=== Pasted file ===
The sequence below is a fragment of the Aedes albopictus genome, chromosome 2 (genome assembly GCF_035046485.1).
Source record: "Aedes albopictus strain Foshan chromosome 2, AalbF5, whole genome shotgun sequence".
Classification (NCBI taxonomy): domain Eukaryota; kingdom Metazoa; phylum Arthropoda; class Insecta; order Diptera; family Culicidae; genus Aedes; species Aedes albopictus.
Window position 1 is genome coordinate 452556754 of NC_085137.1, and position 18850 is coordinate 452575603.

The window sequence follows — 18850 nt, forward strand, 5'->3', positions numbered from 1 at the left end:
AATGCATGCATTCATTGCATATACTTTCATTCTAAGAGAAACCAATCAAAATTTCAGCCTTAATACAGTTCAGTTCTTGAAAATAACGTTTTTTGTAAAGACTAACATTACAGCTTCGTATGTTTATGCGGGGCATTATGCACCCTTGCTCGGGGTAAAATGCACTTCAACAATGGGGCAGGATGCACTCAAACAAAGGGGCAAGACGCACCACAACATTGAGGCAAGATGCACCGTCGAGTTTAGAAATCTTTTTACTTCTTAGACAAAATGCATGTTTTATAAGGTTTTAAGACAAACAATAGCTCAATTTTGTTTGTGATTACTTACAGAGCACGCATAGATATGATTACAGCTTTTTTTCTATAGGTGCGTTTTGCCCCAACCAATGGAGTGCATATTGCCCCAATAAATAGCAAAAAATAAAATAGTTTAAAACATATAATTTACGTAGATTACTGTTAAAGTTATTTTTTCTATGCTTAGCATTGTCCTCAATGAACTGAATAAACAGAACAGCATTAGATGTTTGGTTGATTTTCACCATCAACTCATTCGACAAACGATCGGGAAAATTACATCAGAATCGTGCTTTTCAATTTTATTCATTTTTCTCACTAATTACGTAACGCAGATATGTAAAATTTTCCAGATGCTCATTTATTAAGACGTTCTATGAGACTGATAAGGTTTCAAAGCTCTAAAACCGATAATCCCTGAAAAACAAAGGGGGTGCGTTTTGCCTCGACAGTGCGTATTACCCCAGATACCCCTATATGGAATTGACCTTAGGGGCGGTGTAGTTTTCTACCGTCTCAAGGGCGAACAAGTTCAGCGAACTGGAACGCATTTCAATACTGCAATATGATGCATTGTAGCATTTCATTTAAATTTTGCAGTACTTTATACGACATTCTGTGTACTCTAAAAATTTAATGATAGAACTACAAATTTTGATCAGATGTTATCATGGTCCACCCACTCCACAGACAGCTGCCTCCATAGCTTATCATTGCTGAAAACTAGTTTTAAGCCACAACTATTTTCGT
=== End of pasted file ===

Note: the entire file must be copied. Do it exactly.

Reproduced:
The sequence below is a fragment of the Aedes albopictus genome, chromosome 2 (genome assembly GCF_035046485.1).
Source record: "Aedes albopictus strain Foshan chromosome 2, AalbF5, whole genome shotgun sequence".
Classification (NCBI taxonomy): domain Eukaryota; kingdom Metazoa; phylum Arthropoda; class Insecta; order Diptera; family Culicidae; genus Aedes; species Aedes albopictus.
Window position 1 is genome coordinate 452556754 of NC_085137.1, and position 18850 is coordinate 452575603.

The window sequence follows — 18850 nt, forward strand, 5'->3', positions numbered from 1 at the left end:
AATGCATGCATTCATTGCATATACTTTCATTCTAAGAGAAACCAATCAAAATTTCAGCCTTAATACAGTTCAGTTCTTGAAAATAACGTTTTTTGTAAAGACTAACATTACAGCTTCGTATGTTTATGCGGGGCATTATGCACCCTTGCTCGGGGTAAAATGCACTTCAACAATGGGGCAGGATGCACTCAAACAAAGGGGCAAGACGCACCACAACATTGAGGCAAGATGCACCGTCGAGTTTAGAAATCTTTTTACTTCTTAGACAAAATGCATGTTTTATAAGGTTTTAAGACAAACAATAGCTCAATTTTGTTTGTGATTACTTACAGAGCACGCATAGATATGATTACAGCTTTTTTTCTATAGGTGCGTTTTGCCCCAACCAATGGAGTGCATATTGCCCCAATAAATAGCAAAAAATAAAATAGTTTAAAACATATAATTTACGTAGATTACTGTTAAAGTTATTTTTTCTATGCTTAGCATTGTCCTCAATGAACTGAATAAACAGAACAGCATTAGATGTTTGGTTGATTTTCACCATCAACTCATTCGACAAACGATCGGGAAAATTACATCAGAATCGTGCTTTTCAATTTTATTCATTTTTCTCACTAATTACGTAACGCAGATATGTAAAATTTTCCAGATGCTCATTTATTAAGACGTTCTATGAGACTGATAAGGTTTCAAAGCTCTAAAACCGATAATCCCTGAAAAACAAAGGGGGTGCGTTTTGCCTCGACAGTGCGTATTACCCCAGATACCCCTATATGGAATTGACCTTAGGGGCGGTGTAGTTTTCTACCGTCTCAAGGGCGAACAAGTTCAGCGAACTGGAACGCATTTCAATACTGCAATATGATGCATTGTAGCATTTCATTTAAATTTTGCAGTACTTTATACGACATTCTGTGTACTCTAAAAATTTAATGATAGAACTACAAATTTTGATCAGATGTTATCATGGTCCACCCACTCCACAGACAGCTGCCTCCATAGCTTATCATTGCTGAAAACTAGTTTTAAGCCACAACTATTTTCGT